Credit is fine (when not abused). Discounts are great (provided they're for something you were going to buy anyway). Combining the two can be a combustible situation. And dangerous sparks start flying nearly every time I step up to a checkout counter these days.

The clerk innocently asks, "Would you like to save 15% off your purchase today?"

Who wouldn't!?

Well, you might not, especially considering the catch: To get the deal you have to sign up for the store's credit card.

6 ways that discount is costing you
Unless you really know how to play your cards right, that savings can cost you. Before you sign on the dotted line, consider:

  1. Store credit/charge cards tend to carry higher interest rates -- e.g. 20%-plus APRs -- than your standard issue bank credit card. One month of carrying a balance, and kiss that sweet signup discount so long.
  2. Every time you fill out an application for credit, Big Brother knows. The application is noted on your credit report, and while applying for a card tends to have a negligible impact (costing a couple of points or so), too many at one time can take your credit rating down a notch or two.
  3. Even if you use the card once, pay it off, and stash it in a sock drawer, that line of unutilized credit will factor into your credit score as long as the account is considered open. Too much available credit can raise red flags with lenders wary of being stuck with a deadbeat customer who may decide not to pay them back someday.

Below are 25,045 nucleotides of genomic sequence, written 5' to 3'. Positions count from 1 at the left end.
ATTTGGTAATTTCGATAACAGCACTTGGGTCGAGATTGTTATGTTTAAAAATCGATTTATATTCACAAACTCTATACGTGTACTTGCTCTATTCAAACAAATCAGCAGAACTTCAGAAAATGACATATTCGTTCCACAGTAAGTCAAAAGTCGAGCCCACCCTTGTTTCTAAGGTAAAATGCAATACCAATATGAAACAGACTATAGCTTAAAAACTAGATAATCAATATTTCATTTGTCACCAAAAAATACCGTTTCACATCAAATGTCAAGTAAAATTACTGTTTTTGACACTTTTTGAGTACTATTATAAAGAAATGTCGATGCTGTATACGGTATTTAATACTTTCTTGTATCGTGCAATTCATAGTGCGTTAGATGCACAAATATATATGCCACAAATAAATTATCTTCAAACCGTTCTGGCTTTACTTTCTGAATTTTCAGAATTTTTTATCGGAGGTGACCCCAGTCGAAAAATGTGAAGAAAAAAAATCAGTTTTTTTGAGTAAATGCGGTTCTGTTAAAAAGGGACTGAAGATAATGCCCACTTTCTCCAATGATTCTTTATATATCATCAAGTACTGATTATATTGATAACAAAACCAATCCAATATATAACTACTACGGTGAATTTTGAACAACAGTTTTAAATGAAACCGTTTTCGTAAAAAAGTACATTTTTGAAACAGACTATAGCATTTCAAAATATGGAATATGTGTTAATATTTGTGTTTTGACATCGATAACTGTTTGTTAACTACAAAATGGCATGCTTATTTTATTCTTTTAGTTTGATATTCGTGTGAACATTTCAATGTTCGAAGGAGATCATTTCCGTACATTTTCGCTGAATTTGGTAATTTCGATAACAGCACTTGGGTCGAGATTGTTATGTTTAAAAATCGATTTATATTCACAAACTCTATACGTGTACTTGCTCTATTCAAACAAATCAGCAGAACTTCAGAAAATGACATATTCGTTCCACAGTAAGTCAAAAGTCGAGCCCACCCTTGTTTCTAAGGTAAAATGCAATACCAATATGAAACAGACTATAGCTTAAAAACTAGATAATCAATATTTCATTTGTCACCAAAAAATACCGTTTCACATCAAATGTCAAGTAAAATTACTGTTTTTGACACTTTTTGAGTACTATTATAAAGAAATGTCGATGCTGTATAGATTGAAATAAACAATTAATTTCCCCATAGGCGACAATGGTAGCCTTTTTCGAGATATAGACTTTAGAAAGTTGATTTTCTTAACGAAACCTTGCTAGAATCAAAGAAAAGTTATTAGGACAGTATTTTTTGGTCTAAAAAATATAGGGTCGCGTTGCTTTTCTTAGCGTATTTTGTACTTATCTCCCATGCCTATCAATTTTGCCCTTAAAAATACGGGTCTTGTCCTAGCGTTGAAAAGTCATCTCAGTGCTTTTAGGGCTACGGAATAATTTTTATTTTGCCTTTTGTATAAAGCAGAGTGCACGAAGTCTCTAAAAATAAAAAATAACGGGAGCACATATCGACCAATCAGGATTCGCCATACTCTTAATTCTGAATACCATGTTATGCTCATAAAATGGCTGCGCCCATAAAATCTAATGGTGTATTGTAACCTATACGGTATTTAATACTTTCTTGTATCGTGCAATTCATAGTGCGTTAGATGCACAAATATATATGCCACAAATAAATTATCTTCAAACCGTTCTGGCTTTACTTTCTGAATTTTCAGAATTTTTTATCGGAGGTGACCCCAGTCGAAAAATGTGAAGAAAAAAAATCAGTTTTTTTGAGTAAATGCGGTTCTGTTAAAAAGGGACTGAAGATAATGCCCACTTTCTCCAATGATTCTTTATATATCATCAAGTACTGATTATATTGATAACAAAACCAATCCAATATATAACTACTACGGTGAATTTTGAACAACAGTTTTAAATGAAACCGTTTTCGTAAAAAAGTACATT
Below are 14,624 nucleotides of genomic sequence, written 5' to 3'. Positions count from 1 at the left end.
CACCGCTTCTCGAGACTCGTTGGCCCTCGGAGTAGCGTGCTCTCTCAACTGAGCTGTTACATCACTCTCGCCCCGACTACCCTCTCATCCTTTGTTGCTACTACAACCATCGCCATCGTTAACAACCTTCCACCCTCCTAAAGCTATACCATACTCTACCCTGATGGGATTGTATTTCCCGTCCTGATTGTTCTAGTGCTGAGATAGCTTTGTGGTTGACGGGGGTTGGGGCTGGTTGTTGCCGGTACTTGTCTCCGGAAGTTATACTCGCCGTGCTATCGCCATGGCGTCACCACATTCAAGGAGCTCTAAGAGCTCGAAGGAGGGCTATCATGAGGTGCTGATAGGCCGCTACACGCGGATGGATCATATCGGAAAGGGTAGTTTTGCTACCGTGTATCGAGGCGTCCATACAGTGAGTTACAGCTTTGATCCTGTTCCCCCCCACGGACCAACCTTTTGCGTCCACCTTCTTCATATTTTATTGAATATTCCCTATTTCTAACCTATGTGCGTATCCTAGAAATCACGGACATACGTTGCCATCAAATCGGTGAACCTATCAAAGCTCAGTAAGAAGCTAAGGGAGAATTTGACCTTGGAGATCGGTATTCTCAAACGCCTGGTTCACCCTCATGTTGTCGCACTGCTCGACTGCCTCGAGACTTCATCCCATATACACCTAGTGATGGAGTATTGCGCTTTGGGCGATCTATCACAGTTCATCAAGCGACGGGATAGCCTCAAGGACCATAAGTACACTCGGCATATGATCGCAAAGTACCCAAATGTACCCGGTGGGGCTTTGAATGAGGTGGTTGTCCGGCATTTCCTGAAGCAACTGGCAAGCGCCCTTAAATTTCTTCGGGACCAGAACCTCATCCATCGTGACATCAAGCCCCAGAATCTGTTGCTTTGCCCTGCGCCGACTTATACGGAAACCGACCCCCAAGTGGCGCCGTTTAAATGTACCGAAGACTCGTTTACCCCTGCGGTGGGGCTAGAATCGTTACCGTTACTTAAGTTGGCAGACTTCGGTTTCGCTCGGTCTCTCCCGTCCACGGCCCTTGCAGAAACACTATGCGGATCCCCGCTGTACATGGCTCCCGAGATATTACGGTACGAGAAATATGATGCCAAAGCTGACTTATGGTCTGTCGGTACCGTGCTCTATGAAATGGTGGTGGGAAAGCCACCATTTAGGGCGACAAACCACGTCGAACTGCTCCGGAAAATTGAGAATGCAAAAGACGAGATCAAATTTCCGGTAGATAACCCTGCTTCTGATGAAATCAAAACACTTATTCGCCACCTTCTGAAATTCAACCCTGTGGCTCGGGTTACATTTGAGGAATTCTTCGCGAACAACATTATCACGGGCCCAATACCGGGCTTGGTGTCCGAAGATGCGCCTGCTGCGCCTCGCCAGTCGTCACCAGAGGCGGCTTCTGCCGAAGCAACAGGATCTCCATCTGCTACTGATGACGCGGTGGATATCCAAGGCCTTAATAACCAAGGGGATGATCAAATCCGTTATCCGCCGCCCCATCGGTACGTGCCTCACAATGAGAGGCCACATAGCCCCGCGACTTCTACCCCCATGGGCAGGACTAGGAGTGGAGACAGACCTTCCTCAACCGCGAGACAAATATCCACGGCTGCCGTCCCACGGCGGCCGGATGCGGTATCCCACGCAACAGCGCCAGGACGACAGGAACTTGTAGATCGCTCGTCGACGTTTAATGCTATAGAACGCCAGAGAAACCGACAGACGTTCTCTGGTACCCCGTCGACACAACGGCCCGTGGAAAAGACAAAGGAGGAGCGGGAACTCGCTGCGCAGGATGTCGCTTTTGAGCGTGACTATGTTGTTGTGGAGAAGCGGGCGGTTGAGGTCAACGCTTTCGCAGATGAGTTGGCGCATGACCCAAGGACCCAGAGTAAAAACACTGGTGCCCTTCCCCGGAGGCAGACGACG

4. Even if you use the card and close the account right away, it'll linger on your credit report for at least seven years. That's not necessarily a bad thing, just be aware that frequent opening and closing of accounts can look unattractive to the scoring system.
  5. Store credit cards do not carry the same dispute regulations as general-use credit cards. If you're not happy with your purchase, you likely will not be able to stop payment or enlist the lender to resolve the issue on your behalf.
  6. Though many store cards offer their own rewards programs for cardholders, amassing points (or Banana Bucks, or whatever Banana Republic calls its chits) may rob you of getting airline miles or cash-back perks offered by the other cards in your wallet.

On the other hand ...
That said, there are a few decent things about store cards worth mentioning. The plusses, according to CreditCards.com:

  1. Store cards are easier to qualify for, so if you're trying to build credit and have been turned down by a standard card, a store card can get you over the first hurdle of establishing creditworthiness.
  2. Related to building credit, since most store cards are serviced by major banks, they tend to report promptly to credit bureaus. Remember, no one is required to report credit activity to the bureaus, so sometimes the gossip is welcome, particularly if you need someone to brag on your behalf.
  3. A lost or stolen store credit card is of limited use to a purse-snatcher. Their shopping spree is confined to that store's locations. As with any missing card, report the theft, pronto. Yes, no matter how many Banana Bucks they're racking up on your behalf.

Finally, I'll never forget when I was offered a store credit card to save 15% on a $1.99 purchase. I dug the 29 cents out from the bottom of my purse and told the clerk that I preferred my do-it-yourself discount plan.

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